A total of 9,485 confirmed verotoxigenic Escherichia coli infections were reported in 2011, which was a 2.6-fold increase compared with 2010. Of those cases in which the serogroup was known, most were caused by serogroup O157. As many as 1,064 cases were, however, reported of serogroup O104 (20.1 % of cases with known serogroup) due to a large outbreak primarily in Germany. A large number of the cases, 1,006 cases, were also affected by the severe condition, Haemolytic Uraemic Syndrome, in 2011. This was a 4.5-fold increase compared with 2010, primarily observed in adult cases and attributed to the German outbreak. The number of reported cases of verotoxigenic Escherichia coli human cases has been increasing in the EU since 2008. In animals and food most verotoxigenic Escherichia coli-positive findings were made in cattle and bovine meat, but the bacteria were also detected in some other animal species and foodstuffs.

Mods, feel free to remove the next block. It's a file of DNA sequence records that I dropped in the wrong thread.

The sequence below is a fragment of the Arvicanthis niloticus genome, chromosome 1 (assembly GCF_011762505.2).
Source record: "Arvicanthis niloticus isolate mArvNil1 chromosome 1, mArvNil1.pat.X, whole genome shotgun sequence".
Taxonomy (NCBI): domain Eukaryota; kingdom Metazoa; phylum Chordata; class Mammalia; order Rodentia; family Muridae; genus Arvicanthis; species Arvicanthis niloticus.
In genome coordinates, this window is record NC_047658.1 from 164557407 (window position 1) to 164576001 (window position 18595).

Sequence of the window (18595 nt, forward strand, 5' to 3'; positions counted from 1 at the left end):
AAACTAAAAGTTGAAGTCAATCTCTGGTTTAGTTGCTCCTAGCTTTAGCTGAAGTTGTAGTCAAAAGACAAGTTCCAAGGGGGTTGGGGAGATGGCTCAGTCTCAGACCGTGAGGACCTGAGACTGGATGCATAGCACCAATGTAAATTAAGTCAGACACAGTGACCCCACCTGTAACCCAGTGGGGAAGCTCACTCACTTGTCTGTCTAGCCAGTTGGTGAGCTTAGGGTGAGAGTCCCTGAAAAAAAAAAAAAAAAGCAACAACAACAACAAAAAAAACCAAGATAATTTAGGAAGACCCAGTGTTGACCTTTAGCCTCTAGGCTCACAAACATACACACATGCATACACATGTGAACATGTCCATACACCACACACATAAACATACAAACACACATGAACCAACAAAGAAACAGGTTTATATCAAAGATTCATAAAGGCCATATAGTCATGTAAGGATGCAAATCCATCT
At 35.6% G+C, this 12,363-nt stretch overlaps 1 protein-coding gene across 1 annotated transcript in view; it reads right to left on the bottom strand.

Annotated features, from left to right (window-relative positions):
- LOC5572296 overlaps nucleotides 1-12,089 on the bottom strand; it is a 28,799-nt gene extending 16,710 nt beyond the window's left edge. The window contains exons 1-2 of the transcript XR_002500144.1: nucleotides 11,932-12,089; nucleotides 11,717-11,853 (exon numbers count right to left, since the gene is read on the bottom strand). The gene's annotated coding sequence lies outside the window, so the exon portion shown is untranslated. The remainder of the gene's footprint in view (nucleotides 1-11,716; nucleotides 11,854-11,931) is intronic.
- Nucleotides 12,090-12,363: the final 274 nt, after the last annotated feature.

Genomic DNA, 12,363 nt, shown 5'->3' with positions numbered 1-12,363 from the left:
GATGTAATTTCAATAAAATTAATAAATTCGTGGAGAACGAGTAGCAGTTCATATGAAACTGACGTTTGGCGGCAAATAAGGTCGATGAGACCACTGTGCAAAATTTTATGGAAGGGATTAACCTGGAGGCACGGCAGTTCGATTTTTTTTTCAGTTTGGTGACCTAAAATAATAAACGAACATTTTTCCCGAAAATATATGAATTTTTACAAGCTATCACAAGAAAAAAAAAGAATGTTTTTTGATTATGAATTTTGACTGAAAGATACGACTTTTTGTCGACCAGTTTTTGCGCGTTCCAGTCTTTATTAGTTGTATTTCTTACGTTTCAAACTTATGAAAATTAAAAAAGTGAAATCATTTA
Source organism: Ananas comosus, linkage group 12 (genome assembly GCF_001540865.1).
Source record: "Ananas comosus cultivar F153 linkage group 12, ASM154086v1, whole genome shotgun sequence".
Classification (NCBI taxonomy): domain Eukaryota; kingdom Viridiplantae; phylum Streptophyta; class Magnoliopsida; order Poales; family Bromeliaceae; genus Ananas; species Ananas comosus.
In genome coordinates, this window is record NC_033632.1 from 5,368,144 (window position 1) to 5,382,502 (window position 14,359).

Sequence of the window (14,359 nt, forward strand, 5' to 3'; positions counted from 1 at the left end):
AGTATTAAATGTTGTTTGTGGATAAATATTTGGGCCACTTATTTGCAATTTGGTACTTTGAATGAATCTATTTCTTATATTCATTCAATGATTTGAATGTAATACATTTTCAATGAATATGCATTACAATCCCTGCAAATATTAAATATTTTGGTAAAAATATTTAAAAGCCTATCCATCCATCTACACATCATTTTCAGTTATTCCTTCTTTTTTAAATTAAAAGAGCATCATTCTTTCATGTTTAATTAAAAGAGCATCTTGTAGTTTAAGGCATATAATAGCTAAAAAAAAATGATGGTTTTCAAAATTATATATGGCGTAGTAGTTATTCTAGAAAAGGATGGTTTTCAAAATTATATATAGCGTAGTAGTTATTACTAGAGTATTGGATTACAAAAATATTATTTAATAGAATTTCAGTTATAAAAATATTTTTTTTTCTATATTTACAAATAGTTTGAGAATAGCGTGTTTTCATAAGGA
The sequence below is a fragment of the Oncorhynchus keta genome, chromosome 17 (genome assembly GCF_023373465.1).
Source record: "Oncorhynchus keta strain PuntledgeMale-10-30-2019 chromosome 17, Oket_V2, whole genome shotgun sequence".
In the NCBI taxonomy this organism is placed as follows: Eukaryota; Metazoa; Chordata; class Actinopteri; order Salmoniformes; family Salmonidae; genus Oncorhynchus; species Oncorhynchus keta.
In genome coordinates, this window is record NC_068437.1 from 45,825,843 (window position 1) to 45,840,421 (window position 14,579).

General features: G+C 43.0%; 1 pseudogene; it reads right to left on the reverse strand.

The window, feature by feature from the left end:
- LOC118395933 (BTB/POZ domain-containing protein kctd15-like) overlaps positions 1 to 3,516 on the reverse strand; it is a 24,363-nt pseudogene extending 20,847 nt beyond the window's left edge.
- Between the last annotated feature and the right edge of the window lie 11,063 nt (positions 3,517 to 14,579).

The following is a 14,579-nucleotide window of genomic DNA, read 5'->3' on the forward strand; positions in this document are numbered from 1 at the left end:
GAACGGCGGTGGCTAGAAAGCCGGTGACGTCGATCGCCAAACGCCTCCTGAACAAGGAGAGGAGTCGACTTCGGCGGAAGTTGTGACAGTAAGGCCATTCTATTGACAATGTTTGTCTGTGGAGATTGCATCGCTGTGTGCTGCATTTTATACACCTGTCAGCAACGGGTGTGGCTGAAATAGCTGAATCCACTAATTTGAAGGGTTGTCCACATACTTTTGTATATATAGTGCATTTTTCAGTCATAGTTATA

A total of 7,017 confirmed cases of yersiniosis were reported in the European Union in 2011, corresponding to an increase by 3.5 % compared with 2010. There was, however, a statistically significant decreasing five-year trend in the European Union in 2007-2011. Among food and animals, Yersinia enterocolitica was mainly isolated from pig meat and pigs.
The number of confirmed human cases due to Mycobacterium bovis in the European Union in 2011 was 132. This was a decrease compared with 2010, with a few Member States accounting for the majority of the reported cases. The reported prevalence of bovine tuberculosis in cattle increased slightly at European Union level, although remained at very low level. This slight increase was, however, due to one Member State that reported an increase in prevalence of bovine tuberculosis for the third consecutive year.